“Who’s Your Advisor?”
2 Chronicles chapter 20 is one of the greatest chapters in the Bible with one of the greatest verses. Jehoshaphat, King of Judah, has been told he could lead his army into war against several larger enemy armies because, “…the battle is not yours, but God’s” (v 15). All through the Bible we can find encouraging words such as, “Don’t be afraid – don’t worry about tomorrow – I will hold you with my mighty right hand – I the Lord am with you – even though you may walk through the valley of death I will be with you – let not your heart be troubled and don’t be afraid.” Over and over again, if we look, we’ll find strength and hope from God’s Word when facing a personal battle.
What I’d like for you to see, before chapter 20 as mentioned above though, is a verse found in chapter 18. Israel had a wicked King named Ahab. Jehoshaphat’s son married Ahab’s daughter. On a visit, Ahab asked Judah’s king if he and his army would align with Israel and fight the Arameans. Jehoshaphat agrees to the request, but adds, “First seek the counsel of the Lord” (18:4). Ahab wasn’t happy with this, but agreed to do so. Ahab then had 400 men come before him and asked them if he should go to war. These 400 prophets were “Yes” men to Ahab. We must learn something from this. Sometimes we want something so badly that we justify the means by seeking advice from friends that will go along with our desires whether it’s right or wrong (good or bad). This didn’t satisfy Jehoshaphat however. He asked again, “Is there NOT a prophet of the Lord here whom we can inquire of?” (v 6).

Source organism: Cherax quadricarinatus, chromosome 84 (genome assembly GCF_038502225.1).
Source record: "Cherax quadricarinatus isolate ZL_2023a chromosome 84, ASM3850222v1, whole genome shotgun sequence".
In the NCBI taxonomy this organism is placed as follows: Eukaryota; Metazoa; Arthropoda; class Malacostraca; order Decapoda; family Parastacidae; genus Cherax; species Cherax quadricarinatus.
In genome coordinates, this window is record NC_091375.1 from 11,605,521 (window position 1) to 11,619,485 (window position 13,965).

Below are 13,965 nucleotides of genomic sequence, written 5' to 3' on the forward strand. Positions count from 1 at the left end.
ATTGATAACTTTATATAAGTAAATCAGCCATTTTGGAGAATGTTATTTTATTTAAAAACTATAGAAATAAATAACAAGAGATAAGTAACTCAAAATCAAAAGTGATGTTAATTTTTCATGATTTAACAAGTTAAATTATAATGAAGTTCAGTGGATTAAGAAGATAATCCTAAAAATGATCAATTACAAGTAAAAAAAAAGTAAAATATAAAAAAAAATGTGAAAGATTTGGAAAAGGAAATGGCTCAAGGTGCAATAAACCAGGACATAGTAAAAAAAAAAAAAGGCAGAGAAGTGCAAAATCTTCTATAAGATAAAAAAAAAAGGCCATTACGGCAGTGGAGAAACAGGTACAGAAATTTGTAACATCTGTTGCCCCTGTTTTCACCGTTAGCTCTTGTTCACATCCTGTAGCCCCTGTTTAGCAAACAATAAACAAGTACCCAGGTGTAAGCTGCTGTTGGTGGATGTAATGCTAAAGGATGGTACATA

In making major decisions, whom do you go to for advice? Who is your spiritual advisor? Hopefully you seek guidance from God’s Word and spend time praying over the decision that needs to be made. It’s not only wise, but recommended to seek advice from a relative or friend(s) you can trust. These are individuals, preferably Christians and not afraid to explain why you should go forward or back away. Ultimately, the decision falls back into your hands, but learning the facts, the pro’s and con’s, saturated with prayer will help in making a wise decision. If you truly want God’s leading in a matter, you must also be sensitive to the Holy Spirit. One final thing – do your best to weigh the consequences of the decision you are about to make. Godly counsel did come to Ahab. It was, “ you can take your men to war, but you will die” (Chapter 18). Ahab was informed what would happen, but went to war anyway. Even though he set the King of Judah up to be the one killed, Ahab was hit and died by a stray arrow. The point? Once you feel satisfied with the Godly counsel, you must still weigh the consequences carefully before making your decision. I hope this is helpful to someone.